From pre-history, gold has been a material of wealth; so what could be more pious than to offer it up to the gods through art? Seemingly immune to the passing years; it did not tarnish and lose its splendour. The use of gold in medieval art shows us more clearly than anything else how the nature of materials took precedence over any concern for realism. Until at least the 14th century, holy figures on altar panels are framed not by nature’s skies or foliage but by a golden field that has neither depth nor shadow. In later ages this metallic sheen was pushed back on to the gilded frame that held the canvas; but for the medieval artist gold was a colour in its own right. It was applied to gessoed panels in the form of thin sheets: gold leaf was beaten by hand between sheaves of leather till they were as thin as tissue.

The slightest film of adhesive, traditionally in the form of a weak gelatine solution, will bind these delicate sheets to the surface. Laid gold leaf conforms to all the irregularities of the underlying surface. This produces a rather flat, opaque yellow appearance. Only if the gold is rubbed intimately (burnished) with a rounded stone or a tooth onto the surface does ‘The gold then becomes almost dark from its own brilliance’. Burnishing literally means ‘making brown’, darkening the gold in the shadows, while making the highlights more reflective.


If gold is traditionally twinned with the Sun, then silver is equated with the Moon. As a precious metal, silver has long held an important position. From Ancient Egypt, silver beads and other small objects have been found. It has been used ever since for jewellery, medals and coins. Although the metal occurs naturally it is more often mixed with other elements and must be extracted by smelting. With the discovery of the New World, the Spanish empire exported around 150,000 tonnes of the metal from silver mines in South and Central America. At the time, this accounted for around 80% of the world’s supply and was a major contributor financially to Spain’s dominance within Europe. Argentina, was named by the Spanish after the Latin ‘argentum’, meaning silvery.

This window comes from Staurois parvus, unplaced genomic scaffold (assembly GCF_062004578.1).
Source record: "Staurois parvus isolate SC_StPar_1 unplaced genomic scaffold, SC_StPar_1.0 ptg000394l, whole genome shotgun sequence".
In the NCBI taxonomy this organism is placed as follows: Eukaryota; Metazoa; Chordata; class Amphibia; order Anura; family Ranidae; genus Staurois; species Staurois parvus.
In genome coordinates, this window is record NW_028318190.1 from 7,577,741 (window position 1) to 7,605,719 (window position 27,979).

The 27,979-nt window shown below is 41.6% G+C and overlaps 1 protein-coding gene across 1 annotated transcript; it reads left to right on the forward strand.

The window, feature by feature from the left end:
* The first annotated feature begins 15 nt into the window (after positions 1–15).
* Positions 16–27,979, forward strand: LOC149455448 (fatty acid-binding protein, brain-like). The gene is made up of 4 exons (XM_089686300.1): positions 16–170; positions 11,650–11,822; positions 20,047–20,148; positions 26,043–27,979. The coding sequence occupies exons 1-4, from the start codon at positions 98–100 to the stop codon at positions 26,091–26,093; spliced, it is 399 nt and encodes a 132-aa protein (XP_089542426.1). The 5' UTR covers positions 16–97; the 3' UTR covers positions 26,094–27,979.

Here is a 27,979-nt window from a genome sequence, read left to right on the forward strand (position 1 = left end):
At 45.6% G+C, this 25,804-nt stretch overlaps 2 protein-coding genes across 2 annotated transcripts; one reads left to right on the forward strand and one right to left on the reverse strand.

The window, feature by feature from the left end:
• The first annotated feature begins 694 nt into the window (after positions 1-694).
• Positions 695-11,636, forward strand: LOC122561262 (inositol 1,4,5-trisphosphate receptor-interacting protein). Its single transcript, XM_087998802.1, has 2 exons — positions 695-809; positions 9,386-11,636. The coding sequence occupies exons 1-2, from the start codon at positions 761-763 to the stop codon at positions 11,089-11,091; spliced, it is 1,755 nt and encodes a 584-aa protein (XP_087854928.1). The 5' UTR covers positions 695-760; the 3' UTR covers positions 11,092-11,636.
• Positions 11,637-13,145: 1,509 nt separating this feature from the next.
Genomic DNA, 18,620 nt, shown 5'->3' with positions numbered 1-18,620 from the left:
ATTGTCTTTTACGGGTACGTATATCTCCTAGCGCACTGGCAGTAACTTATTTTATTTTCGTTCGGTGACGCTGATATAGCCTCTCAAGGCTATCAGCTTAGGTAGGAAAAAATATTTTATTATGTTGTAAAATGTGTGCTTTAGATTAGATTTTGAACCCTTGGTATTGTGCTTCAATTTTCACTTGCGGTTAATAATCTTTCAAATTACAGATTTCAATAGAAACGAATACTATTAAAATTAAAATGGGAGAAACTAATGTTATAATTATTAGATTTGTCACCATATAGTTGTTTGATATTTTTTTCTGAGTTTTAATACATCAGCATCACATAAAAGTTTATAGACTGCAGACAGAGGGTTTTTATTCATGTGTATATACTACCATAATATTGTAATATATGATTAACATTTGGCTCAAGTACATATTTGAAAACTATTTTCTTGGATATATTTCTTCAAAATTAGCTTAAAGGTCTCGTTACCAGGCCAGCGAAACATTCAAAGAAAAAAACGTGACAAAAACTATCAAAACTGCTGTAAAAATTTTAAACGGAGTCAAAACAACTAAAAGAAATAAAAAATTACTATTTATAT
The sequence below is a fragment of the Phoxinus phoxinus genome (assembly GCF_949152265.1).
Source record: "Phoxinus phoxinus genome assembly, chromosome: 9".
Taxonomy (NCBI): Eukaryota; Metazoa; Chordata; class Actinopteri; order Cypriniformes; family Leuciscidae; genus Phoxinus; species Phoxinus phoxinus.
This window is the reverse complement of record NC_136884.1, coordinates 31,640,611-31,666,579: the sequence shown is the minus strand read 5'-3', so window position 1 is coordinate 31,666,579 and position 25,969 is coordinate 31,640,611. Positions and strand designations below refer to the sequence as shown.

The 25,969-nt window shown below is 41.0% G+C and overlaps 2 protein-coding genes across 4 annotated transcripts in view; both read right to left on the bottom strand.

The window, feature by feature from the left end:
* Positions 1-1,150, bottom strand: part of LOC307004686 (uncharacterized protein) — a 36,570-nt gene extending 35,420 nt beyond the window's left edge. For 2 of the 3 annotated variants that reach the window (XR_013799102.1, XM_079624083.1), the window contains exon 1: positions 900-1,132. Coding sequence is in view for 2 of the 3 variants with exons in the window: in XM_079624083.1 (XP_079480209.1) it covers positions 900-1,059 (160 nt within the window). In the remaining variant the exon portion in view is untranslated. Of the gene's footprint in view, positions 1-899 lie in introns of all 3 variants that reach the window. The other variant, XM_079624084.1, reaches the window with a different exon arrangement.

For artists, before the use of lead pencils in the 16th century, sketches were made using ‘silverpoint’ whereby timber dowels with an inserted rod of silver wire were applied to drawing or painting surfaces prepared with a chalk or bone ash ground. The silver abraded onto the surface and the initial mark, starting as a silvery-grey, oxidised and turned almost black. It could not be ‘rubbed-out’ like graphite pencils, but allowed for very fine under-drawing that would not ‘lift’ and discolour the paint painted over the top.


Copper was discovered in prehistory, some of the earliest copper works are beads dating back 9,000 years. Two thousand later, almost synchronistically across the globe, copper smelting was first invented, allowing for the manufacture of alloys such as bronze, critical to the making of tools. Bronze is formed by the mixing of copper with tin and is still used in the casting of sculpture. Known to the ancient world, copper was essential to the Egyptians, Greeks and Romans.

Cyprus was famous in antiquity for its copper. In fact the very word copper is derived from the Greek name for the island, Kupros. Cypriots first worked copper 6000 years ago, fashioning tools from native deposits, which at that time could still be found as a pure ore in the ground. In painting, copper was used in panels as a support, the smooth, rigid plates permitted extraordinarily controlled brushwork. Painting on copper appeared in Florence in the late 16th century and was ideal for the painting of portrait miniatures. It has a long history in use for intaglio printmaking, where its hardness allows for editioning without loss of quality of line in the gravure over multiple prints.